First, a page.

Stuff YOU Should Know

Posted by on Sep 6, 2017 in Stuff You Should Know

Hurricane Harvey: Recovery Efforts Begin

More than a week after Hurricane Harvey first made landfall in Texas, many areas are still heavily flooded. Some south Texas towns are suffering from high bacteria levels in their water, rendering it undrinkable. Hospitals and schools have had to close; in fact, ten to twelve thousand Houston students will have to move temporarily to new schools. Flooding also caused fires and explosions at a chemical plant outside of Houston. Roughly 27 trillion gallons of rain fell on Texas and Louisiana over a six-day period, and it may take ten to fifteen days for the water to recede completely.

The official death toll now has reached 50 people and is still rising. Meanwhile, over 72,000 people have been rescued and evacuated. The rest of the country is doing what it can to help with the relief effort. On Friday, the White House asked Congress for $7.85 billion in disaster relief funding. President Trump has promised to personally donate $1 million. Dozens of celebrities have stepped up as well, pledging thousands and even millions of dollars to the relief effort.

Sylvester Turner, the mayor of Houston, has asked for $75 million to $100 million in aid, just for the initial process of removing debris. He has also requested housing assistance and as many Federal Emergency Management Agency (FEMA) agents as possible to assist people in shelters and those who are still in their homes. According to the Texas governor, almost half a million people have registered for emergency assistance from FEMA in the wake of Harvey’s devastation.

But the worst may not be over yet. Hurricane Irma is currently moving through the Atlantic Ocean and could impact the southeastern United States as early as next week.

Dig Deeper While donating to the Red Cross is useful, Texas rescue authorities have urged people to donate to local organizations directly instead, such as to food banks, blood/plasma centers, and animal protection services. With the help of online resources, identify three such places and explain why they are in need of donations.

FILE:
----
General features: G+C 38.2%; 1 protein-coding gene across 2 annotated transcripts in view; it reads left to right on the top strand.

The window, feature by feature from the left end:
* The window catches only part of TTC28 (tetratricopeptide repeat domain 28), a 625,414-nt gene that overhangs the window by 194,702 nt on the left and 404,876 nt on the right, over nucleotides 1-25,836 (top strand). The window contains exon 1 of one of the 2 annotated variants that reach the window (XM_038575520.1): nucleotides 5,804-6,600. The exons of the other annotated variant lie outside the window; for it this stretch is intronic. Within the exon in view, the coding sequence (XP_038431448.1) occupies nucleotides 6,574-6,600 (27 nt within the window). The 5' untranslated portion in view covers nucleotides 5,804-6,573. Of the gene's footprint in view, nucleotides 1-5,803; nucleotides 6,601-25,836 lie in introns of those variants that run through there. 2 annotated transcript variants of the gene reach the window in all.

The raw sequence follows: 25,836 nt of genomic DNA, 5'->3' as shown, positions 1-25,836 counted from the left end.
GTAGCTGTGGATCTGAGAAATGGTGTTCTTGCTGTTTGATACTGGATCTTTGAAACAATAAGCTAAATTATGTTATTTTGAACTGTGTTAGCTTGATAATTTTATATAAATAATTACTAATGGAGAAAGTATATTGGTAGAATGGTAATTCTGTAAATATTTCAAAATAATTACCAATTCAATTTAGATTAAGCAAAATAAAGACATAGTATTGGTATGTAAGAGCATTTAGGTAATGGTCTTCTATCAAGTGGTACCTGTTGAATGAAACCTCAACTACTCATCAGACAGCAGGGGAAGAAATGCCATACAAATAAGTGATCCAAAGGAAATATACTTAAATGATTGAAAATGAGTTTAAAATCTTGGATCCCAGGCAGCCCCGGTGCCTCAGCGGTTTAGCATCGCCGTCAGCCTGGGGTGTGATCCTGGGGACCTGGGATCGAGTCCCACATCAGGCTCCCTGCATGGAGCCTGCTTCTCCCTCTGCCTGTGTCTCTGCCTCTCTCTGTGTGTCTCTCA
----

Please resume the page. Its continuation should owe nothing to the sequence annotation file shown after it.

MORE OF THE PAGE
New Mathematical Discoveries from the Past?

What if the techniques and equations you’re learning in your trigonometry class are more than 3,700 years old? According to two Australian mathematicians, that may be true.

Blue random numbers background illustration.

Credit: pixeldreams.eu/Shutterstock.com

Here’s the story: in the early 1900s, a stone tablet about five inches wide and 3.5 inches tall was discovered in southern Iraq (or the area once known as Babylon). The tablet contained sixty numbers organized into fifteen rows and four columns. Based on the cuneiform style of writing used, scientists were able to estimate that the Babylonian tablet originated between 1822 and 1762 B.C.E. It became known as Plimpton 322 because it eventually was owned by George Arthur Plimpton, an American publisher. The collection was later donated to Columbia University.

Then, in the 1940s, mathematics historians examined the columns of numbers on the tablet and realized that they were Pythagorean triples, or numbers that satisfy the equation a2 + b2 = c2  (in other words, the square of a the longest side of a triangle, or its hypotenuse, is the sum of the squares of the other two sides).

Now, two Australian mathematicians believe that the tablet was indeed used to calculate solutions to trigonometry problems (math problems involving triangles). This is an important finding, because the discovery of trigonometry has always been attributed to the Greeks. With this discovery, it seems that the Babylonians actually were solving these equations at least 1500 years before the Greeks did. Even more remarkable, the ratios appearing on the Babylonian tablet are more accurate than calculations that mathematicians were doing 3,000 years later.